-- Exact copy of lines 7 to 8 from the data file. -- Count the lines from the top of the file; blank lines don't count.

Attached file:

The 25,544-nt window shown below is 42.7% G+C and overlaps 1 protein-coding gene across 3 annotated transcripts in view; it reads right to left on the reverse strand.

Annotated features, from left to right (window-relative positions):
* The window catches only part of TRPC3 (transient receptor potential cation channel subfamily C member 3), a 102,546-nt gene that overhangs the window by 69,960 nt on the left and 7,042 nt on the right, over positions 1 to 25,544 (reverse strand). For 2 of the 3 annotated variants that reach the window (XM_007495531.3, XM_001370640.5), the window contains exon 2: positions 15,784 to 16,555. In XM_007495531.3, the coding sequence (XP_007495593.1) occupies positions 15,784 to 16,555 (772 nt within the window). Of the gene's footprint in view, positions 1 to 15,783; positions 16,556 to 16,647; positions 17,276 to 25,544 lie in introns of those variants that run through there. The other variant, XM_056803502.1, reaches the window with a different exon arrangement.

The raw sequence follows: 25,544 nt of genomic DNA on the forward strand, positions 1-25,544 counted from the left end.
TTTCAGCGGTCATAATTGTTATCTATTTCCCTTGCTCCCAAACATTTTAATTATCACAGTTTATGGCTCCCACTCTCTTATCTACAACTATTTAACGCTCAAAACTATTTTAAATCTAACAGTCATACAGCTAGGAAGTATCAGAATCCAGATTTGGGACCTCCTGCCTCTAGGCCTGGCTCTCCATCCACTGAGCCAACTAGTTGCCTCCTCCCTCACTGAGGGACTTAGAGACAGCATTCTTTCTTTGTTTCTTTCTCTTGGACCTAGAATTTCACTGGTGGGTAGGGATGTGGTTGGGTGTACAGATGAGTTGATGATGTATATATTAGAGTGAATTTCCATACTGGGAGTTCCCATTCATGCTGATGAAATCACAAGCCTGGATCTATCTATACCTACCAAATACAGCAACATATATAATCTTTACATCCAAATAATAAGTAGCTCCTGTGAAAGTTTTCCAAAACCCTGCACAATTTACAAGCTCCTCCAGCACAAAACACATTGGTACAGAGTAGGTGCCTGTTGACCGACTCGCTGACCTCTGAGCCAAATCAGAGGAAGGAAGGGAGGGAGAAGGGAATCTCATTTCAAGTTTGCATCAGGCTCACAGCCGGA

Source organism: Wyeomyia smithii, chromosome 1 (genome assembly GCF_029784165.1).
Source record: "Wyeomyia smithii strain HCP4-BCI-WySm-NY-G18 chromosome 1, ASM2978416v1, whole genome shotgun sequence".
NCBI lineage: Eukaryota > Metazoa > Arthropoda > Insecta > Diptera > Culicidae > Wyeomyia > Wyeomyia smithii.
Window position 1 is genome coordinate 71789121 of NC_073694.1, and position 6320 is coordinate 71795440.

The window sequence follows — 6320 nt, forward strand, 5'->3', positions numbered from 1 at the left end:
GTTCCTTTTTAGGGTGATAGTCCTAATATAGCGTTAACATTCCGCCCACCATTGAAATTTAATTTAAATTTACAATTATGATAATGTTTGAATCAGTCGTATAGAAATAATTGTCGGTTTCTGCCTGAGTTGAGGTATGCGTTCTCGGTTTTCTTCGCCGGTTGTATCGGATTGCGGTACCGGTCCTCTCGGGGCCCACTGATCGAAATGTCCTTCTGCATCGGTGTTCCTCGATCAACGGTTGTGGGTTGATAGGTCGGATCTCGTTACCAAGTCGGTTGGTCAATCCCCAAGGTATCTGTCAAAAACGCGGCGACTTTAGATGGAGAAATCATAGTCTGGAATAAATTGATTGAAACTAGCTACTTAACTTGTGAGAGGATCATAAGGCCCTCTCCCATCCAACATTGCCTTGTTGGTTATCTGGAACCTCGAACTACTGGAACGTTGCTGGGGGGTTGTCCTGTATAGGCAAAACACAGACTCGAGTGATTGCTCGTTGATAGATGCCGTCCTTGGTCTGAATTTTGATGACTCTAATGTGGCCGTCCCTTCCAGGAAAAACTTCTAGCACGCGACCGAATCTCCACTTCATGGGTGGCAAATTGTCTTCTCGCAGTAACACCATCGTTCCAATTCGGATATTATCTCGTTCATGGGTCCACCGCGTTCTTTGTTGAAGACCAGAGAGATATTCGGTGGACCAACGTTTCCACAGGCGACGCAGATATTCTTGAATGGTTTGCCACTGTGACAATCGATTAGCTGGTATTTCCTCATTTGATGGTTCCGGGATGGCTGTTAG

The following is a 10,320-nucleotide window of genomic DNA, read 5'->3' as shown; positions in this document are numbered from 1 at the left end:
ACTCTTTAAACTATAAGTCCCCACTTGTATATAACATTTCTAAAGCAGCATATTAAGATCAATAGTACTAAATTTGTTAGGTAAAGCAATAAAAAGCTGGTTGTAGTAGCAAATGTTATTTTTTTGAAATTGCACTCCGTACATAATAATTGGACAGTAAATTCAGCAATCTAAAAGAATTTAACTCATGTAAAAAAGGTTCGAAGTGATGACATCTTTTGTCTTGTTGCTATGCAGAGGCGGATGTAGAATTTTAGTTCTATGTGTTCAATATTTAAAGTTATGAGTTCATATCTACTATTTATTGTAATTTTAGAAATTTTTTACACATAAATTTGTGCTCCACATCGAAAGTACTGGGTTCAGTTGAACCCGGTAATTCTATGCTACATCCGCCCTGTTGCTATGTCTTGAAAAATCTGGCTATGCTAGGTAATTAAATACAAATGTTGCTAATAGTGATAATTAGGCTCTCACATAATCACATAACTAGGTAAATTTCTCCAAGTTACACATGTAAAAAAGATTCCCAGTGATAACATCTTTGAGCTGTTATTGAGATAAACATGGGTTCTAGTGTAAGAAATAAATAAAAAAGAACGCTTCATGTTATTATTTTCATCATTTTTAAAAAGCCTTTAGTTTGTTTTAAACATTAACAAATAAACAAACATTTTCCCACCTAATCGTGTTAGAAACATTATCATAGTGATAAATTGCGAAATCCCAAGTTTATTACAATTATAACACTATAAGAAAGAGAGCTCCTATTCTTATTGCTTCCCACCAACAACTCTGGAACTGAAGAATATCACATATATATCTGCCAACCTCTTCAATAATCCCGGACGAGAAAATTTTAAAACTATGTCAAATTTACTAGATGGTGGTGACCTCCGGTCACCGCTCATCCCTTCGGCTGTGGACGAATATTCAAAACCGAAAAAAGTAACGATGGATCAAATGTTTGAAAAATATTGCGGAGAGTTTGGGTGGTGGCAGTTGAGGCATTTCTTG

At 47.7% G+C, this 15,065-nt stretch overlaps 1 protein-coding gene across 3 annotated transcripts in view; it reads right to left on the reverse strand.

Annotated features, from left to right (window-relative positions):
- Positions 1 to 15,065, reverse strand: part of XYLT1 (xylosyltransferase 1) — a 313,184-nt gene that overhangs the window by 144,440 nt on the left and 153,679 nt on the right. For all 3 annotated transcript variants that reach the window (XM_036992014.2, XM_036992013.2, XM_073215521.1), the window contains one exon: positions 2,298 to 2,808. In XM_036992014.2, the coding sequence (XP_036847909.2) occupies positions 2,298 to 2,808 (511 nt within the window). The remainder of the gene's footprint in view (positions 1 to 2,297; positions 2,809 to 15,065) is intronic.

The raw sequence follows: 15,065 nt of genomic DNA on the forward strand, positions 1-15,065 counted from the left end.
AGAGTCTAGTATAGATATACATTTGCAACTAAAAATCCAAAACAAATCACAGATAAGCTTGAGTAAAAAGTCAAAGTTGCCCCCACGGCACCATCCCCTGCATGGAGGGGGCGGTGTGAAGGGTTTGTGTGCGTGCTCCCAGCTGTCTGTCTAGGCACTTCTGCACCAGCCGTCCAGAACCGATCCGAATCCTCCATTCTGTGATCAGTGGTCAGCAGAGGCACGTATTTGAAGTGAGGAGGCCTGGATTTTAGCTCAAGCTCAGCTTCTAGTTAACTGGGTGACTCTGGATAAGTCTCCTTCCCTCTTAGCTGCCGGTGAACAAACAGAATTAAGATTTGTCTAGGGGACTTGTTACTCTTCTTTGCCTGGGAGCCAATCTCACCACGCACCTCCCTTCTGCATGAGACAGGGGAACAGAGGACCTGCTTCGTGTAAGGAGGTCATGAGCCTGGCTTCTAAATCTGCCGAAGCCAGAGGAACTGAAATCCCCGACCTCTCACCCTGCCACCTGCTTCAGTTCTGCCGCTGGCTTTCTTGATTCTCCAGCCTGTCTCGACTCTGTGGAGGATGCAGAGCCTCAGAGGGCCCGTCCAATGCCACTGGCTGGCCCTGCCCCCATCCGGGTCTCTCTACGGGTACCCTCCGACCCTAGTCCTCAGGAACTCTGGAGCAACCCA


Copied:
Source record: "Wyeomyia smithii strain HCP4-BCI-WySm-NY-G18 chromosome 1, ASM2978416v1, whole genome shotgun sequence".
NCBI lineage: Eukaryota > Metazoa > Arthropoda > Insecta > Diptera > Culicidae > Wyeomyia > Wyeomyia smithii.